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For the cognac, see Louis XIII de Rémy Martin.

Louis XIII (27 September 1601 – 14 May 1643) reigned as King of France and Navarre from 1610 to 1643.

Early life, 1601—1610

Born at the Château de Fontainebleaumarker, Louis XIII was the eldest child of Henri IV of France (1589-1610) and Marie de' Medici (1575-1642). As son of the King, he was a Fils de France, and as the eldest son, the Dauphin. His father was the first Bourbon King of France, having succeeded his ninth cousin, Henry III of France (1574–1589), in application of Salic law. Louis XIII's paternal grandparents were Antoine de Bourbon, duc de Vendôme and Jeanne d'Albret, Queen of Navarre; his maternal grandparents were Francesco I de' Medici, Grand Duke of Tuscany and Johanna, archduchess of Austria, and Eleonora de' Medici, his maternal aunt, was his godmother

Speech impediment

James I’s ambassador to Paris, Edward Herbert, 1st Baron Herbert of Cherbury, who presented his credentials to Louis XIII in 1619, remarked on Louis’ extreme congenital speech impediment, and his double teeth:

Rule of Marie de' Medici, 1610—1617

Louis XIII ascended to the throne in 1610, at the age of eight-and-a-half, upon the assassination of his father. His mother, Marie de' Medici, acted as Regent until Louis XIII came of age at thirteen. Marie maintained most of her husband's ministers, with the exception of Maximilien de Béthune, duc de Sully, who was unpopular in the country. She mainly relied on Nicolas de Neufville, seigneur de Villeroy, Noël Brûlart de Sillery, and Pierre Jeannin. Marie pursued a moderate policy, confirming the Edict of Nantes. She was not, however, able to prevent rebellion by nobles like Henry II de Bourbon, prince de Condé, the next-in-line to the throne. Condé did squabble with Marie in 1614, briefly raising an army, but he received little support, and Marie was able to raise her own army. Nevertheless, Marie agreed to call an Estates General assembly to address Condé's grievances.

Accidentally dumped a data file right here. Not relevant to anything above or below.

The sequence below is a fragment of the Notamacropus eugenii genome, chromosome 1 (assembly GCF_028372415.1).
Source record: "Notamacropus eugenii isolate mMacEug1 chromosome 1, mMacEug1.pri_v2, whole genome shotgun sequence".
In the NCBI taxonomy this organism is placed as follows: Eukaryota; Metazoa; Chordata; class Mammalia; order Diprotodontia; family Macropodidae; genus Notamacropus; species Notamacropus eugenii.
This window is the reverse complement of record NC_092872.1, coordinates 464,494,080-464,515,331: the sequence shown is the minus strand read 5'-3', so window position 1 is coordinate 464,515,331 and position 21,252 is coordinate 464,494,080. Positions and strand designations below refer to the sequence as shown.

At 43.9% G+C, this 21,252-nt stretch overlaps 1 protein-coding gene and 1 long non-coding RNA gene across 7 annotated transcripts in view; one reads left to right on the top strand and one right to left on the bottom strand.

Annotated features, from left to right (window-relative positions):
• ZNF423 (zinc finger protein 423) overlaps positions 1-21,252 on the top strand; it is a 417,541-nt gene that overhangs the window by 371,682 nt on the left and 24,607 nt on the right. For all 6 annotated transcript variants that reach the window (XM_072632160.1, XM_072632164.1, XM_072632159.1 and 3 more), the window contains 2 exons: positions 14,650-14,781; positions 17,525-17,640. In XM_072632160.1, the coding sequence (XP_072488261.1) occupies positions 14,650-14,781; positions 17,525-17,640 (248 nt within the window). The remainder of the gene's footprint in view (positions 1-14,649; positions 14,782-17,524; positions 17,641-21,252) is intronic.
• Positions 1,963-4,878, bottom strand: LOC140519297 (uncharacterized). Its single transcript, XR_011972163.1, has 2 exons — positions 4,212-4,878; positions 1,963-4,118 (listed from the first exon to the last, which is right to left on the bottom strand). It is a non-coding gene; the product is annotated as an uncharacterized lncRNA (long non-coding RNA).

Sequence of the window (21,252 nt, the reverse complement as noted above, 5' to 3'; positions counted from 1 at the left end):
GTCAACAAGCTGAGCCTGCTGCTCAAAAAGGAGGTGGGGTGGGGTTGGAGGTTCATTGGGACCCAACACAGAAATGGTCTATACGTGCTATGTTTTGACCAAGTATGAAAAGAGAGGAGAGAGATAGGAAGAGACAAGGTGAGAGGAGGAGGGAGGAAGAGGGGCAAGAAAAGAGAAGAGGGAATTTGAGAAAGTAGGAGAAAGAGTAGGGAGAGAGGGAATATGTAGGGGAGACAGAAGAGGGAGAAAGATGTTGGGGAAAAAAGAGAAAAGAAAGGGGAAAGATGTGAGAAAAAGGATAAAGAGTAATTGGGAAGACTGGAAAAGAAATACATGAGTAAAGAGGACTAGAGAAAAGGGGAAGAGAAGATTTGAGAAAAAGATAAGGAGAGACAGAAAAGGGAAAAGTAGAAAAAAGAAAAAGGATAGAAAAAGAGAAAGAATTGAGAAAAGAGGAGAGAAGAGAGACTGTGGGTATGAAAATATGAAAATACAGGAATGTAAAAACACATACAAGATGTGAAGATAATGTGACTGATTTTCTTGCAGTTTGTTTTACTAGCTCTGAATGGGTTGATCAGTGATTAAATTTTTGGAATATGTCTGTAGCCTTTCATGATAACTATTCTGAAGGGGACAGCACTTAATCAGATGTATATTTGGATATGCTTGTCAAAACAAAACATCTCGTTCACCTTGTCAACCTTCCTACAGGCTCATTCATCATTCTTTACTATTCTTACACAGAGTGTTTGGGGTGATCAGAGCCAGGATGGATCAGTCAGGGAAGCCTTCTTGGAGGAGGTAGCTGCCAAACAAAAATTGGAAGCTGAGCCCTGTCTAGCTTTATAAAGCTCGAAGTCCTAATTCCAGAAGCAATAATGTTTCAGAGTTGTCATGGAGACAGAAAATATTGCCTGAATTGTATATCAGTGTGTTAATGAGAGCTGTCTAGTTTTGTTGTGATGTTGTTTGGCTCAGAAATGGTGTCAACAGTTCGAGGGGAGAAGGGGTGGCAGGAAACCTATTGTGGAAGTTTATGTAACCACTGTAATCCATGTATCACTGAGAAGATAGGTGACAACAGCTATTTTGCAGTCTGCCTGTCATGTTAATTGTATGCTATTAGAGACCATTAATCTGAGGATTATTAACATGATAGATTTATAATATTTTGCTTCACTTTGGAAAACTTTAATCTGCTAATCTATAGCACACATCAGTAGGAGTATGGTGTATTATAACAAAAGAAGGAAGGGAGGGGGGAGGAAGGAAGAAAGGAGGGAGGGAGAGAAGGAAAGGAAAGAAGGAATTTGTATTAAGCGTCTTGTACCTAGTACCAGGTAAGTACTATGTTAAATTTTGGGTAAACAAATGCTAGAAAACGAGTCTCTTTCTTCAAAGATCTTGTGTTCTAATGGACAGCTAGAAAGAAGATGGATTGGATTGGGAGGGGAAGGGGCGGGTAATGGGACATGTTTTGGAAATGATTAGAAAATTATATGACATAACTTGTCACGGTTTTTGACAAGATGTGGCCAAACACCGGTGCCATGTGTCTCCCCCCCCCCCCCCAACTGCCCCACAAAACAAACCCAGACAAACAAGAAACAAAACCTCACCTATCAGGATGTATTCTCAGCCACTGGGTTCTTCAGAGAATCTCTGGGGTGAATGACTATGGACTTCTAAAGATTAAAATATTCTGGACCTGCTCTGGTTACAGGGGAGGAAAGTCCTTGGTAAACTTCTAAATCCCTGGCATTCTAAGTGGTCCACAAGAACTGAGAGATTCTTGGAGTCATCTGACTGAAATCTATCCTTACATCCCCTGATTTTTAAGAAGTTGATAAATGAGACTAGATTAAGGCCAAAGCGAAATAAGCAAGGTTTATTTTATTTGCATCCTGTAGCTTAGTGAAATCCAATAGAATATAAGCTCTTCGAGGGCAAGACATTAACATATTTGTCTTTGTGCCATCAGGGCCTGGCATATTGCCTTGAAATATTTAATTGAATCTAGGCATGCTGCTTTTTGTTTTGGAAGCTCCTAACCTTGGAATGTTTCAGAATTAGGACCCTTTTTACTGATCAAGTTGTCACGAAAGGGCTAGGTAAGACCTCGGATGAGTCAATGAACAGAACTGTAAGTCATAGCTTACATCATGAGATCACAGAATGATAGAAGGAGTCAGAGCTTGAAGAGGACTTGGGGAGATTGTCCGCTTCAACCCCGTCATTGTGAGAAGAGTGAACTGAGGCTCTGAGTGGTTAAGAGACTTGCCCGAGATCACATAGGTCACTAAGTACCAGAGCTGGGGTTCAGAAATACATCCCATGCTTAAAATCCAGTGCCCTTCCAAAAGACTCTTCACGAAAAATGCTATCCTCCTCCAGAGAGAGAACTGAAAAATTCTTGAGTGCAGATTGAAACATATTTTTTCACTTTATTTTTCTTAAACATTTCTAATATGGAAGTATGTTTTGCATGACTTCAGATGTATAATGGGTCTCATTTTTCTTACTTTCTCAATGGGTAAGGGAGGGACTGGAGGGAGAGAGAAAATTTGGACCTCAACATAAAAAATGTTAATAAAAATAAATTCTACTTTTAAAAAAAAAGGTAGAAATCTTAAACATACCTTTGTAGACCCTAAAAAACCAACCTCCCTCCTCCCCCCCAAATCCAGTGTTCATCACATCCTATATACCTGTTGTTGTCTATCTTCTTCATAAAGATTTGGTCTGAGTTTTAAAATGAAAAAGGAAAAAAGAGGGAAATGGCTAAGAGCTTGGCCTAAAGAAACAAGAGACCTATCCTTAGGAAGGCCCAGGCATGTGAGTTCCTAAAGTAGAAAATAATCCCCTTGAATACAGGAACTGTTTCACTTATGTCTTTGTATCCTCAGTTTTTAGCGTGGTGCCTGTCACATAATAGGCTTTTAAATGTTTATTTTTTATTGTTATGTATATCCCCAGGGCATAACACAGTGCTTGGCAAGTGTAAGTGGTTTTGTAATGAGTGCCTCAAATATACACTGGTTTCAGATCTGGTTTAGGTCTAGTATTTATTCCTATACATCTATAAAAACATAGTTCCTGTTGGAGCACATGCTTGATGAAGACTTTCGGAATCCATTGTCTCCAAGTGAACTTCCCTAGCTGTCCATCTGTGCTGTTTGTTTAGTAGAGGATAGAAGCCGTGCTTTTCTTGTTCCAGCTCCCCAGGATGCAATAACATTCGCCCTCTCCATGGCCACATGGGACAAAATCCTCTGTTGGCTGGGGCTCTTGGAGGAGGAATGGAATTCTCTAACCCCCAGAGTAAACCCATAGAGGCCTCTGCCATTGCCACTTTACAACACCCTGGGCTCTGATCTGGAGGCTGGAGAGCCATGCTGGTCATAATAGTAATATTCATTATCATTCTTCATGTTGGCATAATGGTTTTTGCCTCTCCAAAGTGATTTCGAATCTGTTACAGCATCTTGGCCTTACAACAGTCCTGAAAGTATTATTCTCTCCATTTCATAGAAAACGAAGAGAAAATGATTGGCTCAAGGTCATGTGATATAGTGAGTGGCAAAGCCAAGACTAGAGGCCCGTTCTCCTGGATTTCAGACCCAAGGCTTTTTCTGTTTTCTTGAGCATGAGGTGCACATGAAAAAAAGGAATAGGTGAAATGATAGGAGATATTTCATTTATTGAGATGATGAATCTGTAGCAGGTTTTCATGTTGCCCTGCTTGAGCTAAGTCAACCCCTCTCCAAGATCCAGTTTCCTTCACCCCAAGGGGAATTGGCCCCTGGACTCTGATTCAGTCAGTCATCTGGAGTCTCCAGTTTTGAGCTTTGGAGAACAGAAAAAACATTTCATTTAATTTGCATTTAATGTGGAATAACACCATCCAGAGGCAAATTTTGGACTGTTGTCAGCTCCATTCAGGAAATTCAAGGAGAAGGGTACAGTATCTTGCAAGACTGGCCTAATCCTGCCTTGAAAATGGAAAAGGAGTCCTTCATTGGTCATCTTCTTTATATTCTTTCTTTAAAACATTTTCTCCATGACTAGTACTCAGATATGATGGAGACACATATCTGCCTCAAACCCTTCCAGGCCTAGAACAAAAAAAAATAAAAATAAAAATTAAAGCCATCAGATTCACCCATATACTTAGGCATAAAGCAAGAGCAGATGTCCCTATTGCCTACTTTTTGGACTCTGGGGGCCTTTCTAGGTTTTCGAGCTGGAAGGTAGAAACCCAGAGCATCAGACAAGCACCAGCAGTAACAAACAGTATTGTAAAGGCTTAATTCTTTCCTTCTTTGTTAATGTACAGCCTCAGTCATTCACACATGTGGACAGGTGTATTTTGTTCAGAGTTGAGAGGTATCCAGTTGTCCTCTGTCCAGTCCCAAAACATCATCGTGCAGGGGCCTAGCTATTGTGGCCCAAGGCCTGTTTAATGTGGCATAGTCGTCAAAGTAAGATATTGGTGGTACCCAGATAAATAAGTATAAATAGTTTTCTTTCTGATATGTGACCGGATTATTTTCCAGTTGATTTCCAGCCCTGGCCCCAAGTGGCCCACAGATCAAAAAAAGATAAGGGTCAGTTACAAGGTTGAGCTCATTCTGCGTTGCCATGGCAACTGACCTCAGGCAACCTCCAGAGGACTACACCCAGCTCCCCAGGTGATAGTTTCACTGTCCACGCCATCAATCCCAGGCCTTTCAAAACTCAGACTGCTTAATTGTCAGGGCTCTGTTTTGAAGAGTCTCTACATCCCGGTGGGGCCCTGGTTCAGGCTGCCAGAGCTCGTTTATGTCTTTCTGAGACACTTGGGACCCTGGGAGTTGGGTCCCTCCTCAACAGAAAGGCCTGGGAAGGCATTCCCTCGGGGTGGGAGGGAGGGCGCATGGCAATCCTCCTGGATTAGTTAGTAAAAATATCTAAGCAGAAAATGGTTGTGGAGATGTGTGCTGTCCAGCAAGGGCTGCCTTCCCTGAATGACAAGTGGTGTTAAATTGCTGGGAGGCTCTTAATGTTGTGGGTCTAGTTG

Louis in 1616.
This Estates General assembly was delayed until Louis XIII formally came of age on his thirteenth birthday. Although Louis's coming-of-age formally ended Marie's Regency, she remained the de facto ruler of France. The Estates General accomplished little, spending its time discussing the relationship of France to the Papacy and the venality of offices, but not reaching any resolutions.

Beginning in 1615, Marie came to rely increasingly on Concino Concini, who now assumed the role of her favourite. This further antagonized Condé, who launched another rebellion in 1616. Huguenot leaders supported Condé's rebellion, which led the young Louis XIII to conclude that they would never be loyal subjects. Soon, however, the bishop of Luçon joined this rebellion.

In the meantime, Charles d'Albert, the Grand Falconer of France, convinced Louis XIII that he should break with his mother and support the rebels. As a result, Concino Concini was assassinated (24 April 1617) and Marie was sent into exile in Bloismarker. Louis created Charles d'Albert, his new favourite, the first duke of Luynes.

Ascendancy of Charles de Luynes, 1617—1621

Luynes soon became as unpopular as Concini had been. Other nobles resented what they saw as Luynes's monopolization of the King. Luynes was seen as not as competent as Henry IV's ministers, who had surrounded Marie de' Medici, and who were now dying off.

The Thirty Years' War broke out in 1618. The French Court was initially unsure what side to support. On the one hand, France's traditional rivalry with the House of Habsburg argued in favour of intervening on behalf of the Protestant powers. On the other hand, Louis XIII had had a strict religious Catholic upbringing, and his natural inclination was therefore to support the Catholic Holy Roman Emperor, Ferdinand II.

The French nobles were further antagonized against Luynes by the 1618 revocation of the paulette tax and by the sale of offices in 1620. From her exile in Blois, Marie de' Medici became the obvious rallying point for this discontent, and the bishop of Luçon was allowed to act as her chief adviser, serving as a go-between to Marie and the King.

French nobles launched a rebellion in 1620, but their forces were easily routed by royal forces at Les Ponts-de-Cémarker in August 1620. Louis then launched an expedition against the Huguenots of Béarn who had defied a number of Royal decisions. This expedition managed to re-establish Catholicism in Béarn. However, the Béarn expedition drove Huguenots in other provinces into a rebellion led by Henri, duc de Rohan.